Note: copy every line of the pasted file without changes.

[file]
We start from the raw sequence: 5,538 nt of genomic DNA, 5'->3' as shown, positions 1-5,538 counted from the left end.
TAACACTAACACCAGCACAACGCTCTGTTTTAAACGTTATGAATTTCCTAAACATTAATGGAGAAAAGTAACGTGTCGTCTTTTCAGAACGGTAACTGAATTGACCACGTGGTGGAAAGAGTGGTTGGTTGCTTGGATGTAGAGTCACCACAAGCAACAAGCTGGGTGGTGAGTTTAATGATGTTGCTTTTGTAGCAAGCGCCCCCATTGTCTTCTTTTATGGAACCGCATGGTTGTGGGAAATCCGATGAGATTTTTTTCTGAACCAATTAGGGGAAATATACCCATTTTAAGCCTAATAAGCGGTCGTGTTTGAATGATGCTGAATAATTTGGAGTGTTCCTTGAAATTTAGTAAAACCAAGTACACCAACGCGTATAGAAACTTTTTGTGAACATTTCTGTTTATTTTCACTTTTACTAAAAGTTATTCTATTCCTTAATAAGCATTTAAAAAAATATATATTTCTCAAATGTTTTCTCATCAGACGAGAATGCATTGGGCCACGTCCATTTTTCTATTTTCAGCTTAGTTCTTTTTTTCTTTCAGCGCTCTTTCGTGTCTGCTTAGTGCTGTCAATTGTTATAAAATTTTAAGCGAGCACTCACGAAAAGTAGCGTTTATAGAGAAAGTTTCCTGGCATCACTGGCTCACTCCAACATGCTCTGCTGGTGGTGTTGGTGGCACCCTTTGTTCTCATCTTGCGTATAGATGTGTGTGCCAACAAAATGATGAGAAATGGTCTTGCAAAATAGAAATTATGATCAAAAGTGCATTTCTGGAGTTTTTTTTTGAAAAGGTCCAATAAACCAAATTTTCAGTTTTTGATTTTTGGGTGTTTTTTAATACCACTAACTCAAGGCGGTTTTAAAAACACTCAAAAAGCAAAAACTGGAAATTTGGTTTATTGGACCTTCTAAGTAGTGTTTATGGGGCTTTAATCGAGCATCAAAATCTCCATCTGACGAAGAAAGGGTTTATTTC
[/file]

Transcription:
We start from the raw sequence: 5,538 nt of genomic DNA, 5'->3' as shown, positions 1-5,538 counted from the left end.
TAACACTAACACCAGCACAACGCTCTGTTTTAAACGTTATGAATTTCCTAAACATTAATGGAGAAAAGTAACGTGTCGTCTTTTCAGAACGGTAACTGAATTGACCACGTGGTGGAAAGAGTGGTTGGTTGCTTGGATGTAGAGTCACCACAAGCAACAAGCTGGGTGGTGAGTTTAATGATGTTGCTTTTGTAGCAAGCGCCCCCATTGTCTTCTTTTATGGAACCGCATGGTTGTGGGAAATCCGATGAGATTTTTTTCTGAACCAATTAGGGGAAATATACCCATTTTAAGCCTAATAAGCGGTCGTGTTTGAATGATGCTGAATAATTTGGAGTGTTCCTTGAAATTTAGTAAAACCAAGTACACCAACGCGTATAGAAACTTTTTGTGAACATTTCTGTTTATTTTCACTTTTACTAAAAGTTATTCTATTCCTTAATAAGCATTTAAAAAAATATATATTTCTCAAATGTTTTCTCATCAGACGAGAATGCATTGGGCCACGTCCATTTTTCTATTTTCAGCTTAGTTCTTTTTTTCTTTCAGCGCTCTTTCGTGTCTGCTTAGTGCTGTCAATTGTTATAAAATTTTAAGCGAGCACTCACGAAAAGTAGCGTTTATAGAGAAAGTTTCCTGGCATCACTGGCTCACTCCAACATGCTCTGCTGGTGGTGTTGGTGGCACCCTTTGTTCTCATCTTGCGTATAGATGTGTGTGCCAACAAAATGATGAGAAATGGTCTTGCAAAATAGAAATTATGATCAAAAGTGCATTTCTGGAGTTTTTTTTTGAAAAGGTCCAATAAACCAAATTTTCAGTTTTTGATTTTTGGGTGTTTTTTAATACCACTAACTCAAGGCGGTTTTAAAAACACTCAAAAAGCAAAAACTGGAAATTTGGTTTATTGGACCTTCTAAGTAGTGTTTATGGGGCTTTAATCGAGCATCAAAATCTCCATCTGACGAAGAAAGGGTTTATTTC